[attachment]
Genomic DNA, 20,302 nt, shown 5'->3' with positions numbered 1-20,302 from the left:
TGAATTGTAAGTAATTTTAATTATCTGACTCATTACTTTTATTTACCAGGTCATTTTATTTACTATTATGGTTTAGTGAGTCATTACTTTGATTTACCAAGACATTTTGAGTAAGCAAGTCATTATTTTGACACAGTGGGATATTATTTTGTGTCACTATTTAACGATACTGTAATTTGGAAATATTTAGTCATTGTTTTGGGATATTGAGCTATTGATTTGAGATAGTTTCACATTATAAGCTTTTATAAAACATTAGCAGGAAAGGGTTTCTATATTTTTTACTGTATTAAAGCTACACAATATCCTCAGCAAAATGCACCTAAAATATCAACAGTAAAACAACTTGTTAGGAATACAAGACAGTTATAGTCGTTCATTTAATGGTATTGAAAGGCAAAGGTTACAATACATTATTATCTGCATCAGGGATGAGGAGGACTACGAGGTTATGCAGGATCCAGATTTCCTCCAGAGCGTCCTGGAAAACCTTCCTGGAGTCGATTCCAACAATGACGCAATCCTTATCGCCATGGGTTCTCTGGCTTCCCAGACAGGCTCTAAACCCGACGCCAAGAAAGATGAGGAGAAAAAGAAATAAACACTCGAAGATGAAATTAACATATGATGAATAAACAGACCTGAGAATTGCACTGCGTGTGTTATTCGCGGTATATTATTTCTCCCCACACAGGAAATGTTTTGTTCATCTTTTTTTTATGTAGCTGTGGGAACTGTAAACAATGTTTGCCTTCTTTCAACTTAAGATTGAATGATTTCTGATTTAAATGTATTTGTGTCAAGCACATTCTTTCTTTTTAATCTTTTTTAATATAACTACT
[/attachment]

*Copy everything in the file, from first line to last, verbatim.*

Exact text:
Genomic DNA, 20,302 nt, shown 5'->3' with positions numbered 1-20,302 from the left:
TGAATTGTAAGTAATTTTAATTATCTGACTCATTACTTTTATTTACCAGGTCATTTTATTTACTATTATGGTTTAGTGAGTCATTACTTTGATTTACCAAGACATTTTGAGTAAGCAAGTCATTATTTTGACACAGTGGGATATTATTTTGTGTCACTATTTAACGATACTGTAATTTGGAAATATTTAGTCATTGTTTTGGGATATTGAGCTATTGATTTGAGATAGTTTCACATTATAAGCTTTTATAAAACATTAGCAGGAAAGGGTTTCTATATTTTTTACTGTATTAAAGCTACACAATATCCTCAGCAAAATGCACCTAAAATATCAACAGTAAAACAACTTGTTAGGAATACAAGACAGTTATAGTCGTTCATTTAATGGTATTGAAAGGCAAAGGTTACAATACATTATTATCTGCATCAGGGATGAGGAGGACTACGAGGTTATGCAGGATCCAGATTTCCTCCAGAGCGTCCTGGAAAACCTTCCTGGAGTCGATTCCAACAATGACGCAATCCTTATCGCCATGGGTTCTCTGGCTTCCCAGACAGGCTCTAAACCCGACGCCAAGAAAGATGAGGAGAAAAAGAAATAAACACTCGAAGATGAAATTAACATATGATGAATAAACAGACCTGAGAATTGCACTGCGTGTGTTATTCGCGGTATATTATTTCTCCCCACACAGGAAATGTTTTGTTCATCTTTTTTTTATGTAGCTGTGGGAACTGTAAACAATGTTTGCCTTCTTTCAACTTAAGATTGAATGATTTCTGATTTAAATGTATTTGTGTCAAGCACATTCTTTCTTTTTAATCTTTTTTAATATAACTACT